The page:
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My child is a genius

My child is a genius
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Have you ever thought ‘my child is a genius’? While most parents are fretting that their child doesn’t fall behind in class, isn’t struggling with their studies and are praying they get the ‘clever parents’ gene, others find themselves in the unusual position of having a child that is exceptionally bright; something which brings up a whole new host of issues that you may not have prepared for! Although the idea of spawning a new Mozart, Einstein or Da Vinci might seem like every proud parents dream, the reality of having a child that is cleverer than you and the rest of their class can be rather difficult.

First indications…

You may have had some inkling that your child is exceptionally clever; they may have started talking at a very young age, started reading early, have a long attention span, excellent memory, a strong desire to investigate or explore games or toys which are mastered quickly then discarded, or show an intense interest in words, numbers or music from a young age.My child is a genius

Not all gifted children will display these characteristics and neither do all of these characteristics mean your child is gifted. A gifted child will often inherit their abilities from parents or grandparents, so some families may just see it as the norm where as other might spot these unusual traits from a young age. If you think your child might be gifted you should compare their development to the average development milestones to get a clearer indication.

A genius at school

It may be that your child’s teacher is beginning to notice they’re excelling in certain or all areas of their work and highlight this with you. If you want to encourage and advance their learning you could ask for additional homework or more advanced work to keep them stimulated and interested.

A gifted child may also be confused with a naughty child in class; because they have such higher intelligence, they may quickly become bored as they’re not learning anything new. They may become less attentive and start chatting away, fiddling with objects or distracting others. It’s important for both parents and teachers to look out for this sort of behaviour and not brush it off as a lack of attention but look if there are any additional traits of a gifted child.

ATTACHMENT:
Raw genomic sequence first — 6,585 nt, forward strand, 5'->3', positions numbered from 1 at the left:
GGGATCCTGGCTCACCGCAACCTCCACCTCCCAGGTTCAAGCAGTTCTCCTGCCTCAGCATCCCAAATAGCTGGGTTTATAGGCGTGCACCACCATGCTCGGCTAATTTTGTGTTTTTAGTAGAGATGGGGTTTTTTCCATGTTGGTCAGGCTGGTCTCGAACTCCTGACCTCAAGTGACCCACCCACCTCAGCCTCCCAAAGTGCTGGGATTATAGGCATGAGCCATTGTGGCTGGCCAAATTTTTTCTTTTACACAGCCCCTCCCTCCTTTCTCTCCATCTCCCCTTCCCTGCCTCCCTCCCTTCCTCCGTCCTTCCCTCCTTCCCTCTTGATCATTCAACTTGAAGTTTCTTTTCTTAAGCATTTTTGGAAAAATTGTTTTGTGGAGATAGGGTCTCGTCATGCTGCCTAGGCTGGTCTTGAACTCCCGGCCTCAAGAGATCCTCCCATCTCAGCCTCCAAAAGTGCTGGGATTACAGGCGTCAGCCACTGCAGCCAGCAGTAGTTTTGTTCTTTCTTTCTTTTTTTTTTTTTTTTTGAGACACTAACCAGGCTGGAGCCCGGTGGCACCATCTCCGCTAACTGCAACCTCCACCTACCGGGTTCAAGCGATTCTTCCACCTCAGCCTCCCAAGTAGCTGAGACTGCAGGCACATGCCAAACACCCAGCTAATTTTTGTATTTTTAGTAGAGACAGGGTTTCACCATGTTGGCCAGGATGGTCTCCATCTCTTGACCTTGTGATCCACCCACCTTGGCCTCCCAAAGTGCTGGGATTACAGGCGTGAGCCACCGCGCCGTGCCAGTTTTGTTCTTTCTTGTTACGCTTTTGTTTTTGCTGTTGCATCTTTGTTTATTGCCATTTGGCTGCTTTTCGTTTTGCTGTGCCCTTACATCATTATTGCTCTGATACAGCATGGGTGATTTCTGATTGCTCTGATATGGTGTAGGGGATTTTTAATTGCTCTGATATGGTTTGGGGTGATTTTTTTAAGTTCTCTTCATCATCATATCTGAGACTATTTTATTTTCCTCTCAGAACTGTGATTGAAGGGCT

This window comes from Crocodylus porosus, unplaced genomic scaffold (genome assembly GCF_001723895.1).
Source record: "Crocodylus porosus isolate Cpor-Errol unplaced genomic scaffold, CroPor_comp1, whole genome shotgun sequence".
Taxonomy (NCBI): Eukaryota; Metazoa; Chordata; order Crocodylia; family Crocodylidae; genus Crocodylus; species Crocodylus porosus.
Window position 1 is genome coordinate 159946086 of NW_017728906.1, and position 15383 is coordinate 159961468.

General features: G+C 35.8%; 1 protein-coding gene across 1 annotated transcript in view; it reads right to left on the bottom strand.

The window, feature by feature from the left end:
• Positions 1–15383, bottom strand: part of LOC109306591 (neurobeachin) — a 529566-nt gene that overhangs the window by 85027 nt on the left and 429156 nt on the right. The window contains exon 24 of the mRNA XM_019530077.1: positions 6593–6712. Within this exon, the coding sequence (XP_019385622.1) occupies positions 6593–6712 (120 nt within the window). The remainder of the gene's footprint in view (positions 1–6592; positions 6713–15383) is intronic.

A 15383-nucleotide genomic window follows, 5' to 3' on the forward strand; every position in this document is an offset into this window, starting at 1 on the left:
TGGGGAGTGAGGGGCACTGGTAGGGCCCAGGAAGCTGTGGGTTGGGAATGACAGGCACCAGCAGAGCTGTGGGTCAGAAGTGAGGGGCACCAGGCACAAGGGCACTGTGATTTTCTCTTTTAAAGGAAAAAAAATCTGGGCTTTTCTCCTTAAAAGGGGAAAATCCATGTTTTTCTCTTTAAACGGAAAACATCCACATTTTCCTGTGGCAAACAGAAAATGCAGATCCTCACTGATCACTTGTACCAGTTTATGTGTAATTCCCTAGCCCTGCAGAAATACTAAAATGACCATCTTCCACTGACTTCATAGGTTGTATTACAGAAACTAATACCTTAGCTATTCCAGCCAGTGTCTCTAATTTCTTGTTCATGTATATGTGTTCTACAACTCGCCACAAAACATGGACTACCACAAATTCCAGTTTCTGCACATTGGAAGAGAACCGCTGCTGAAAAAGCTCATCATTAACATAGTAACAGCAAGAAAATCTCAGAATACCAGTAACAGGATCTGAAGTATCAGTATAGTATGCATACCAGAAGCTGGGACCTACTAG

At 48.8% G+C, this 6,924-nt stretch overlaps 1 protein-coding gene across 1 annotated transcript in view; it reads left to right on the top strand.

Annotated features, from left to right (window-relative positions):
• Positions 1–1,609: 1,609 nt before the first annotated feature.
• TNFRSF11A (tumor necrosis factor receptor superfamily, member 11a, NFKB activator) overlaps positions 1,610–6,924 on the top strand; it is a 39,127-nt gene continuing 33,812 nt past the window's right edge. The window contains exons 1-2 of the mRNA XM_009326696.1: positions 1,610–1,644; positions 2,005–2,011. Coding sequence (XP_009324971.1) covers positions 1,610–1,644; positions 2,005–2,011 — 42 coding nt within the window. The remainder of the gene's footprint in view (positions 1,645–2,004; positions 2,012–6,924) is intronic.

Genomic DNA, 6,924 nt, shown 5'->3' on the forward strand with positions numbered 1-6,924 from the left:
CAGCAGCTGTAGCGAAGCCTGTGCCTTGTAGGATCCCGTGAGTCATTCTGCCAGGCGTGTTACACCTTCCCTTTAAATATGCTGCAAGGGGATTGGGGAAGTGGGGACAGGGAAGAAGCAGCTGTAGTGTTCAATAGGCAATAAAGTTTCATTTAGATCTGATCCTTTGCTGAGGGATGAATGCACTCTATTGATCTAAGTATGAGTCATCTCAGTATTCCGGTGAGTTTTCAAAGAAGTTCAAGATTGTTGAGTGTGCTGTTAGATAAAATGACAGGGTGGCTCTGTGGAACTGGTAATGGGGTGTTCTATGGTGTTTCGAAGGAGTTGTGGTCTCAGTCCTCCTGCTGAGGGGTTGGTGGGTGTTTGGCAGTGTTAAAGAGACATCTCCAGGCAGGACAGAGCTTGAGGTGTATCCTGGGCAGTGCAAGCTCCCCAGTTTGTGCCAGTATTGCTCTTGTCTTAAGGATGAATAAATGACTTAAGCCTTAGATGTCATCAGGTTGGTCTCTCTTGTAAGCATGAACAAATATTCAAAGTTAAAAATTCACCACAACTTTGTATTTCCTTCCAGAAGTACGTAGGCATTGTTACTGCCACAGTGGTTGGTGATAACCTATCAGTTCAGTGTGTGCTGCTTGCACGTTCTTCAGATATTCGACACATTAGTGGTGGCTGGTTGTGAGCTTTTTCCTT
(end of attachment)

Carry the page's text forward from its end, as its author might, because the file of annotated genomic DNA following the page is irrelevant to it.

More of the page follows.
IQ testing

We’ve all heard of IQ tests and these can help determine if a child is a genius. It’s not recommended that children are tested under the age of five and preferably after they are nine as the results may not be accurate. It’s not even necessary you have your child tested unless it’s required but many parents would like confirmation of their child’s intelligence and abilities.

To push or play it down?My child is a genius

Nurturing a gifted child can be a daunting prospect. Are you a parent that wants to push your child to the best of their abilities and encourage them to learn as much as possible from a young age? Or would you prefer your child to let your child develop at their own pace, enjoy their free time playing with friends rather than pouring over books or having extra tuition? As their parent you should encourage them to develop their own interests and learn about a variety of subjects not just the ones they excel at.

A gifted child may exhibit considerably advance reasoning and understanding skills, so make sure you treat them with respect and consideration. You may find telling them to do something ‘because I say so’ doesn’t work well with a gifted child, so take the time to explain properly.

Developing their skills

If you want to encourage their abilities you can pay for extra tutoring to develop them further than what is possible solely in the classroom and they may go on to take exams early. However, try and remember they are still children and need time to play, unwind and do all the things that children do.

Pushing a child too far can have a detrimental effect and instead of wanting to further themselves, they start to push against you. Gifted children are often extremely sensitive and will feel the pressure of a pushy parent, so make sure any additional tutoring, exams or competitions are taken on in good will and seen as fun. Don’t pile on added stress or be upset with your child if they don’t do as well as you hoped or aren’t as interested in developing at such a fast pace.

Fitting inMy child is a genius

You may worry about your child fitting in at school or with their peers but try not to put too much emphasis on this, your child will certainly know they are slightly different than other children and may even embrace the individuality. Understand that your child is unique and let them know they’re loved for who they are regardless of test results, grades or IQ!

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About Rebecca Robinson

About Rebecca Robinson

After spending the last 8 years juggling life as a mum of two, wife and working full time as a Project Manager for a global telecommunications company, Rebecca Robinson made the decision to follow her love of writing and took the plunge; turning her passion into a full time career. Since becoming a full time writer, Rebecca has worked with various media and copy-writing companies and with the ability to make any topic relevant and interesting to the reader, now contributes to The Working Parent on articles ranging from credit cards to teenage relationships. Ever the optimist, Rebecca's dreams for the future include a house in the country filled with children, dogs and horses in the field!

Website: Rebecca Robinson

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